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Sunday, April 21, 2024

Guide to non-statutory stock options (NSOs)

Guide to non-statutory stock options (NSOs)

06.08.2022

There are two types of stock options: incentive stock options (ISOs) and non-statutory stock options (NSOs).

ISOs are generally what come to mind when people think of stock options, but NSOs are also common. How you approach each is slightly different.

What are NSOs?

NSOs are typically used by more mature companies for higher-paid employees. These stock options are also given to contractors, consultants and other non-employees if companies want to give them more than $100,000 worth of stock annually.

Because NSOs do not meet the requirements of IRS Code Section 422, they do not benefit from the (potential) corresponding tax benefits that ISOs benefit from.

NSOs vs. ISOs

The main difference is between NSOs and ISOs is how they are taxed.

 

 

Description

Mechanics

Stock
options

Incentive stock options (ISOs)

Give you the ability (or option) to buy company stock at the exercise price, which is hopefully a discount from the stock’s current market price. Offered only to company employees.

When you exercise the option, you pay to buy the stock and now own shares. ISOs offer a potential tax benefit if you hold the shares long enough after exercising.

 

Non-statutory stock options (NSOs)

Give you the ability (or option) to buy company stock at the exercise price, which is hopefully a discount from the stock’s current market price. Offered to company employees or non-employees like contractors and vendors.

When you exercise the option, you pay to buy the stock and now own shares. NSOs do not offer the same potential tax benefits as ISOs.

 

Stock appreciation rights (SARs)

SARs allow you to benefit from an increase in company stock price after the grant date.

SARs function similarly to stock options. When you exercise the SAR, you will receive the appreciation in stock price as either cash or shares.

Tax treatment of NSOs

Typically, NSOs are taxed at the date of exercise rather than the date of grant.

The amount subject to ordinary income tax is the difference between the fair market value (FMV) at the time of exercise and the strike price. If you continue to hold the stock after exercise, any gain in price is subject to capital gains rules.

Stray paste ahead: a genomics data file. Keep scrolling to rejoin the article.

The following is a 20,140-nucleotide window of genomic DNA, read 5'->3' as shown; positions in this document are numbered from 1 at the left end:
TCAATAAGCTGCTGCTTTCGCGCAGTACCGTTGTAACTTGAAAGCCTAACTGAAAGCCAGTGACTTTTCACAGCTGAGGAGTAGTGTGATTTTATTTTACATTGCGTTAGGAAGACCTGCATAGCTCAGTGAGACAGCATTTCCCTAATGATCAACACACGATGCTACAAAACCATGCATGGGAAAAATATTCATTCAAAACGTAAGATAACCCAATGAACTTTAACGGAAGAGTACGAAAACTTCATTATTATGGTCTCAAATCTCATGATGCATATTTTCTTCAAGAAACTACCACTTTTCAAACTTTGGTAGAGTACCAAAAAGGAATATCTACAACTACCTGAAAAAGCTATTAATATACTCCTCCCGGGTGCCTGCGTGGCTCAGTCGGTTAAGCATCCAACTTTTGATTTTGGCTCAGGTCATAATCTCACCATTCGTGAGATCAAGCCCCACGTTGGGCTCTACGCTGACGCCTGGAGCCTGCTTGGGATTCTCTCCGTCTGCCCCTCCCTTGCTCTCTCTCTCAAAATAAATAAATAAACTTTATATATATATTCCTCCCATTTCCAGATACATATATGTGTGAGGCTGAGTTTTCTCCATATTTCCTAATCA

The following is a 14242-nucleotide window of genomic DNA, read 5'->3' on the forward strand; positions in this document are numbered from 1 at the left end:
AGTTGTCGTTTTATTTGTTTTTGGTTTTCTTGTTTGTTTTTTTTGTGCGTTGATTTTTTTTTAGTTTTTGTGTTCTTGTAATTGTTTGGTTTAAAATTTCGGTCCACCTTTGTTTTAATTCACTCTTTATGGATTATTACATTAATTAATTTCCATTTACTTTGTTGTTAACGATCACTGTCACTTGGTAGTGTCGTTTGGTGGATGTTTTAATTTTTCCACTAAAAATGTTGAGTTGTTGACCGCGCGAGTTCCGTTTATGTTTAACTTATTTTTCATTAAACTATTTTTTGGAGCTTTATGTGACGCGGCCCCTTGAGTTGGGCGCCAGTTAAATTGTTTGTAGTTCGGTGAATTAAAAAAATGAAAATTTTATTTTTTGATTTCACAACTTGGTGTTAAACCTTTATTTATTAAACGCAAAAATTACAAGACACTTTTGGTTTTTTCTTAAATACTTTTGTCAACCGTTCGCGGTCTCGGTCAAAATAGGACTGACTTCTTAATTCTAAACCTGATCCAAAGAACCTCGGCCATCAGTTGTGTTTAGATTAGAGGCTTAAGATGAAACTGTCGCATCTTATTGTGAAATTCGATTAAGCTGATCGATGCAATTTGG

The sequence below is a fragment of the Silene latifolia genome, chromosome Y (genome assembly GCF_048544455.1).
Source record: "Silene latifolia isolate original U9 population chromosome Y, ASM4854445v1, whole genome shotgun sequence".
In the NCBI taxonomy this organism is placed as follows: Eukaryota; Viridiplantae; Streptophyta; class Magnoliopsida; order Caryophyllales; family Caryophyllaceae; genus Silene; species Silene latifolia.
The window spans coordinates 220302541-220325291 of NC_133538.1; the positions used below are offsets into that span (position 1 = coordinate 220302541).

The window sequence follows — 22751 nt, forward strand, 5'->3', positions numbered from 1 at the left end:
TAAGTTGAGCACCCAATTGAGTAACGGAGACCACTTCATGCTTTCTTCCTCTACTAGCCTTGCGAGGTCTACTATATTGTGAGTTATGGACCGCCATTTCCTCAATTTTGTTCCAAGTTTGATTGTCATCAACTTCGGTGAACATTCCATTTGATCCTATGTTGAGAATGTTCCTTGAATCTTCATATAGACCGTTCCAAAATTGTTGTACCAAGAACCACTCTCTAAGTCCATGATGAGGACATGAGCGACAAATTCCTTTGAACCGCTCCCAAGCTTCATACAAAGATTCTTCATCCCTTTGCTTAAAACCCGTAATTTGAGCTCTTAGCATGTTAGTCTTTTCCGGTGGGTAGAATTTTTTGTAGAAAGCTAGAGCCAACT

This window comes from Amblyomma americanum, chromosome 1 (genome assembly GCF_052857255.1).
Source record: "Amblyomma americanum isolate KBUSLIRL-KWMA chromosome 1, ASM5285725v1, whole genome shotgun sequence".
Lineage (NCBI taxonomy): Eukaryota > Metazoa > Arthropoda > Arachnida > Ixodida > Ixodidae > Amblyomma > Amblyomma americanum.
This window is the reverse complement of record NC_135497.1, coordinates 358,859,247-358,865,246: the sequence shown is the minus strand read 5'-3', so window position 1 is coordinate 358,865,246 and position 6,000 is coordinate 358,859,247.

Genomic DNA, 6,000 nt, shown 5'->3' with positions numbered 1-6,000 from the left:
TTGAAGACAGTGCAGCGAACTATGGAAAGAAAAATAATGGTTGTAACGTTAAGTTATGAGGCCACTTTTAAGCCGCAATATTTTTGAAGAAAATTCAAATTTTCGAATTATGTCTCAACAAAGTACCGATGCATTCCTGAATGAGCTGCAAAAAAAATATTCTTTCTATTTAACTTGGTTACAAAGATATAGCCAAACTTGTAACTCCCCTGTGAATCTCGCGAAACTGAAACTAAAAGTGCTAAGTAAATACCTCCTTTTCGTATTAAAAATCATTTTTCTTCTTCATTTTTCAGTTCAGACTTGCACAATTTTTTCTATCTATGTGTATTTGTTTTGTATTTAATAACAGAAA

For example, let’s say:

  • You are granted 300 shares of XYZ, Inc., on January 1 with an exercise price of $10 per share and 100 shares vesting each year for the next three years.
  • After the first year, you exercise 100 vested shares when the FMV is $30. The amount reported as ordinary income is $2,000.
  • Let’s say you hold the stock for one more year and sell when the FMV is $42. The amount subject to capital gains tax then is $1,200.

NSOs are subject to ordinary income tax and reported as W-2 wages for employees. They are also subject to federal and state income taxes as well as Social Security and Medicare taxes.

Exercising and selling NSOs

There is no hard-and-fast rule when it comes to exercising and selling NSOs, but it’s generally a good idea to have more aggressive diversification if they are deep in the money (~33%-plus) and there is no special reason to defer income.

In general, it’s a good idea to not let in-the-money options expire.

Our take: Diversifying after exercising NSOs

Since NSOs are taxed as ordinary income upon exercise, we generally recommend diversifying right away if you are deep in the money and there is no special reason to defer income (rather than holding and hoping the stock goes up).

If you exercised shares in the past and now hold a material amount of stock, it can often make sense to start diversifying. It’s usually good to start with the highest-cost, long-term lots first. The amount to sell will likely come down to how much you’re comfortable with.

Consider consulting a tax advisor and a financial professional to learn more.

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